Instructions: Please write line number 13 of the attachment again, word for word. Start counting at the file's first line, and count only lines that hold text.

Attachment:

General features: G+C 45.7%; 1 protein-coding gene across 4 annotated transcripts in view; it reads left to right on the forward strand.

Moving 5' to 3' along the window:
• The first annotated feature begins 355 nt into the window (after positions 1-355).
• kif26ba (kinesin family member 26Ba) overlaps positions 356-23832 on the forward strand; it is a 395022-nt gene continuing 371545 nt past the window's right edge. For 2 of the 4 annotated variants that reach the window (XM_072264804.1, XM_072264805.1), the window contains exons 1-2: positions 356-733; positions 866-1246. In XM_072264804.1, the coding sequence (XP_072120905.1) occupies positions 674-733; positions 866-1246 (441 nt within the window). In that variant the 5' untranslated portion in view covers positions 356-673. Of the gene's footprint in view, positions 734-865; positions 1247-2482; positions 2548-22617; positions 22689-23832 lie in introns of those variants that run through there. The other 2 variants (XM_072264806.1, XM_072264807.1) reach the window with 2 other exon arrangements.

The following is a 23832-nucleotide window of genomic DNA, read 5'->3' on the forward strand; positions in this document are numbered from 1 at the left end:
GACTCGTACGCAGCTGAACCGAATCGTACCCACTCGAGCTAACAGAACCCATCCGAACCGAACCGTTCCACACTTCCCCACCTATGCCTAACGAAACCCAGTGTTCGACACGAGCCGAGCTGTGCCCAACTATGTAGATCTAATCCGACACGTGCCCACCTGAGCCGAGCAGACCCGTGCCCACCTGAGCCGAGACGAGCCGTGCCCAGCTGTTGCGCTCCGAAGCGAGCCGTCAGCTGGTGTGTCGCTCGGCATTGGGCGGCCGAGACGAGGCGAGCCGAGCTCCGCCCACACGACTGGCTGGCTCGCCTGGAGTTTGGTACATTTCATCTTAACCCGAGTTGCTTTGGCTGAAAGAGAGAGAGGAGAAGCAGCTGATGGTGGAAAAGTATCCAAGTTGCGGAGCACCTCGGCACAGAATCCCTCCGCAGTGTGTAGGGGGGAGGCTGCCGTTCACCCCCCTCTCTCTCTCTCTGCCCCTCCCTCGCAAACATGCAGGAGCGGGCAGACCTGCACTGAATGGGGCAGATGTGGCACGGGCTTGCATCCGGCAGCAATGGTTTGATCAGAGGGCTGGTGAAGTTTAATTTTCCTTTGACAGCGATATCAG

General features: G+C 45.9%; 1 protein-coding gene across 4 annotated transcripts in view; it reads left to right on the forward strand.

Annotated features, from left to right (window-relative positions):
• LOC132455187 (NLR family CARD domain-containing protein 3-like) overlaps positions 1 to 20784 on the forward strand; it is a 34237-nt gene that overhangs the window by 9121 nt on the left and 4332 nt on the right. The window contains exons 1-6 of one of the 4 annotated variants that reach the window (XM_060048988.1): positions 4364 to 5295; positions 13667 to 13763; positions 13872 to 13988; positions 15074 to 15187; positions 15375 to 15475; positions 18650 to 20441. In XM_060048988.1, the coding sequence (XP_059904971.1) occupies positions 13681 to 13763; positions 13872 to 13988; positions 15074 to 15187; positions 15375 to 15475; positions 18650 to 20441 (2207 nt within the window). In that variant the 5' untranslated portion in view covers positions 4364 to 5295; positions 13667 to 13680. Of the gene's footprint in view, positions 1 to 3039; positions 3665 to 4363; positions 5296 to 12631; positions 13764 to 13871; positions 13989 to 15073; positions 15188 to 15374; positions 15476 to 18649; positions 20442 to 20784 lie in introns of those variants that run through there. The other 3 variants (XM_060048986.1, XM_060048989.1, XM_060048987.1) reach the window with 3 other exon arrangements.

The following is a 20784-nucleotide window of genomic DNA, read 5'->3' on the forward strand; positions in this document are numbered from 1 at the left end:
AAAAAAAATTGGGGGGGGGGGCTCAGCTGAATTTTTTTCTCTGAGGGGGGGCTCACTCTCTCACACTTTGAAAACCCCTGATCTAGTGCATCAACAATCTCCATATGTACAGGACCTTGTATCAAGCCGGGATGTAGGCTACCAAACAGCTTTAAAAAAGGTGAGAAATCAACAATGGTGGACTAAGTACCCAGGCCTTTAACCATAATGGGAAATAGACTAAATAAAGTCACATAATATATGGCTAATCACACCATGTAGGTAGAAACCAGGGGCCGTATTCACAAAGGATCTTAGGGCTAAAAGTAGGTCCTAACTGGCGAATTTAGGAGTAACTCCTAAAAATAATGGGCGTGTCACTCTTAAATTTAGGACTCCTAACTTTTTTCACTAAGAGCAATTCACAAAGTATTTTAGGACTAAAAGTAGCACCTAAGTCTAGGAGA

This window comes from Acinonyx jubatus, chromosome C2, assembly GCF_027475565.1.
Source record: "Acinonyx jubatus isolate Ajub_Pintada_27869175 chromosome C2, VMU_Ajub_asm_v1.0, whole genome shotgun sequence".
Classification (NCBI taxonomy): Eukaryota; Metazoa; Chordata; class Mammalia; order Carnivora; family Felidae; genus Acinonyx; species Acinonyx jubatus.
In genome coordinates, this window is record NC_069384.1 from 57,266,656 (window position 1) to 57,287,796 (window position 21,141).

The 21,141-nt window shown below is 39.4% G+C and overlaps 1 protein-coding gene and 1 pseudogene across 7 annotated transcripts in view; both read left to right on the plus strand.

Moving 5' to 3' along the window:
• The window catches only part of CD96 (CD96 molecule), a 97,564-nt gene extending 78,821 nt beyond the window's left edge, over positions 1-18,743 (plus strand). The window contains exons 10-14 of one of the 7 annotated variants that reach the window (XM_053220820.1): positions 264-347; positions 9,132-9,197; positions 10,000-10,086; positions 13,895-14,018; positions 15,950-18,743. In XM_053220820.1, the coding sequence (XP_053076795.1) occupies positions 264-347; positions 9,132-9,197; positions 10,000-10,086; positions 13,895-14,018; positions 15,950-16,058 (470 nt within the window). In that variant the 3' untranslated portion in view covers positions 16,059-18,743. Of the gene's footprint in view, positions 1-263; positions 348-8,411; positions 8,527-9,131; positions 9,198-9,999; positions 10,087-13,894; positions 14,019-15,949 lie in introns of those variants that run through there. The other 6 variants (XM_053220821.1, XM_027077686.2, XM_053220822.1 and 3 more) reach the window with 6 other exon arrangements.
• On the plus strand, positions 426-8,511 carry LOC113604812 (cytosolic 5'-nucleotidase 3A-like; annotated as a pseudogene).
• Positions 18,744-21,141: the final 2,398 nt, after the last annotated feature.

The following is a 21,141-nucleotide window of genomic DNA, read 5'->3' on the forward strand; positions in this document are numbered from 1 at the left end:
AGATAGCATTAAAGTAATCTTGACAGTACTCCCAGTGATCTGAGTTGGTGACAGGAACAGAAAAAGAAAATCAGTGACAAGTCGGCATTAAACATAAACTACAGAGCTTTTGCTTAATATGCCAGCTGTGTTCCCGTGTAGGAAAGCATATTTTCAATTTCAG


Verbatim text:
Source record: "Acinonyx jubatus isolate Ajub_Pintada_27869175 chromosome C2, VMU_Ajub_asm_v1.0, whole genome shotgun sequence".